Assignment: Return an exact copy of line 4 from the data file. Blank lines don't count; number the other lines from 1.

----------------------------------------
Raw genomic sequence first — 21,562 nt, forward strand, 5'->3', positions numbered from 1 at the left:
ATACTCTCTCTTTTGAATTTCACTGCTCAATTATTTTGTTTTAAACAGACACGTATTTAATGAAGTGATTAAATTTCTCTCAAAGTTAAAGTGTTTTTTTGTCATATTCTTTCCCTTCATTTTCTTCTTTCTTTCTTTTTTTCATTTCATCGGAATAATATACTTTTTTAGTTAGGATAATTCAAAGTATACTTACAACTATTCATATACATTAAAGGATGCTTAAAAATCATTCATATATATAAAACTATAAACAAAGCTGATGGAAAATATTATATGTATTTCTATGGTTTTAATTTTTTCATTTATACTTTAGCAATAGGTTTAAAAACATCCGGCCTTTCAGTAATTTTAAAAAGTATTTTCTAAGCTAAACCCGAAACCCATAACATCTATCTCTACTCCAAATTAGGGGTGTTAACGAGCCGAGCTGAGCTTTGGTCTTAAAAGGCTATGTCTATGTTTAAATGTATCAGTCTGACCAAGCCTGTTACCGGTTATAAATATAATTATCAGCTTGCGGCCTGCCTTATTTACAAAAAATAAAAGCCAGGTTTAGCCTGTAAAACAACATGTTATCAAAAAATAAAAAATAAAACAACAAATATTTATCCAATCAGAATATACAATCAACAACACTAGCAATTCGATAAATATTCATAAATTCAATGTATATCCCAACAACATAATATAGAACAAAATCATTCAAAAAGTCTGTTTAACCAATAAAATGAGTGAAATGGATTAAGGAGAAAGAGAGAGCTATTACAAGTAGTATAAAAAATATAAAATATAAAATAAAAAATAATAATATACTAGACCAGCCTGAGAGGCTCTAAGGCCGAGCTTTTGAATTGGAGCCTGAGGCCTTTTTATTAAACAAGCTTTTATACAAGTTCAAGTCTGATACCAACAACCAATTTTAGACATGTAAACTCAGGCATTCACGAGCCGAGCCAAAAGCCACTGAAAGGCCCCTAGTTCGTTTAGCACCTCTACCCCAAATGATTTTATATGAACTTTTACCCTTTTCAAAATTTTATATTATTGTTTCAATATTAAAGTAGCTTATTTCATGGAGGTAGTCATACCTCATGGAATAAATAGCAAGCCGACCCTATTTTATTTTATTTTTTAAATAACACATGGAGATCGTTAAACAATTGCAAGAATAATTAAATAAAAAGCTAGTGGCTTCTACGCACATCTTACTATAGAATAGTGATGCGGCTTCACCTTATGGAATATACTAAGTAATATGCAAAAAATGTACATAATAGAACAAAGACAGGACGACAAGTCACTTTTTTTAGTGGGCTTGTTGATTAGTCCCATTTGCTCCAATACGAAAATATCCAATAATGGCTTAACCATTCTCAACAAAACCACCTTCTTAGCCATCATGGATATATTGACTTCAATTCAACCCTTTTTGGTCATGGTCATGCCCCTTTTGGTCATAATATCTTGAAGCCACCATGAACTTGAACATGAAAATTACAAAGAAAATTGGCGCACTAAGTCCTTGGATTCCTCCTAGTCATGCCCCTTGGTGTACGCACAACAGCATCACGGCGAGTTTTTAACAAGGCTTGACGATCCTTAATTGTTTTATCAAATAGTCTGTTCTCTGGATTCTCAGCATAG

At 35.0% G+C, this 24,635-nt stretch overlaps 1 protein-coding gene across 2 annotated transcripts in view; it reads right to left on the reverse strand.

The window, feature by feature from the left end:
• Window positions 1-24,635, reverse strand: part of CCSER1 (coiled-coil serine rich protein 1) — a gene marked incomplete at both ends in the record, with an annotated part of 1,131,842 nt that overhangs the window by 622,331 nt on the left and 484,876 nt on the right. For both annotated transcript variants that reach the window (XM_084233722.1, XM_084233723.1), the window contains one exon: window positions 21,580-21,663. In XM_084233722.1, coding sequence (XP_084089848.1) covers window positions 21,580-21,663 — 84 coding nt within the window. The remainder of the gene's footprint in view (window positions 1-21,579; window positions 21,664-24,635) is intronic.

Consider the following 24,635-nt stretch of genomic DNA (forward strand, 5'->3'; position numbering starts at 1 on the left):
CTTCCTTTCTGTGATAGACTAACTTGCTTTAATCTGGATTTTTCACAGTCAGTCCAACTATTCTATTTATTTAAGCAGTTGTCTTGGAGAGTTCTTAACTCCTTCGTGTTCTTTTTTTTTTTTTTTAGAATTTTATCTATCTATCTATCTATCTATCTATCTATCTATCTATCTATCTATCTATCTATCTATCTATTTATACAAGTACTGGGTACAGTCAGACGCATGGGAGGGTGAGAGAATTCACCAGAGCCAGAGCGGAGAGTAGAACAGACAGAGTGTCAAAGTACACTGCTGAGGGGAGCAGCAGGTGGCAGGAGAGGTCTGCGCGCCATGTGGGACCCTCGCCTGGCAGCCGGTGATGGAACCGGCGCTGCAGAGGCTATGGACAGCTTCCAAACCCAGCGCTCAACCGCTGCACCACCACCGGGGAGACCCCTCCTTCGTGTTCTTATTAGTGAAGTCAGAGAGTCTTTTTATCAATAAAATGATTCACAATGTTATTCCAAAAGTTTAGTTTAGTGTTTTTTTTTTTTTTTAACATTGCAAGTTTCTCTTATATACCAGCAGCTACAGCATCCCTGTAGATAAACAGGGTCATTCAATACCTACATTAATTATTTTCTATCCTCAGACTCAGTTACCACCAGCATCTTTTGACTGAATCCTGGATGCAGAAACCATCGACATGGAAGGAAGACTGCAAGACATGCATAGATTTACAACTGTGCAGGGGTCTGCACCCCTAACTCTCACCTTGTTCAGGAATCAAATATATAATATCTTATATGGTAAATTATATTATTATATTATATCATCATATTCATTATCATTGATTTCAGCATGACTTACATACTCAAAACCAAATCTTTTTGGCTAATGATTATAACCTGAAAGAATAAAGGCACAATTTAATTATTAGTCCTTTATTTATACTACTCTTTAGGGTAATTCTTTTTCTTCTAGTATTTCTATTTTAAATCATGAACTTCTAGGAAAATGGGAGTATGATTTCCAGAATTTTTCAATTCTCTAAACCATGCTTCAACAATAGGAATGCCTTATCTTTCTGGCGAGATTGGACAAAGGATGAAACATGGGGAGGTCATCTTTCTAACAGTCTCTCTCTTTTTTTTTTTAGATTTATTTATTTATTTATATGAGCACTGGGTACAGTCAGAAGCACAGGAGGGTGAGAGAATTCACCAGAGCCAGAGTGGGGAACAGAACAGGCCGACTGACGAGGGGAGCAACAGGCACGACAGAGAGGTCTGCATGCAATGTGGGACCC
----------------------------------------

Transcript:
The window, feature by feature from the left end: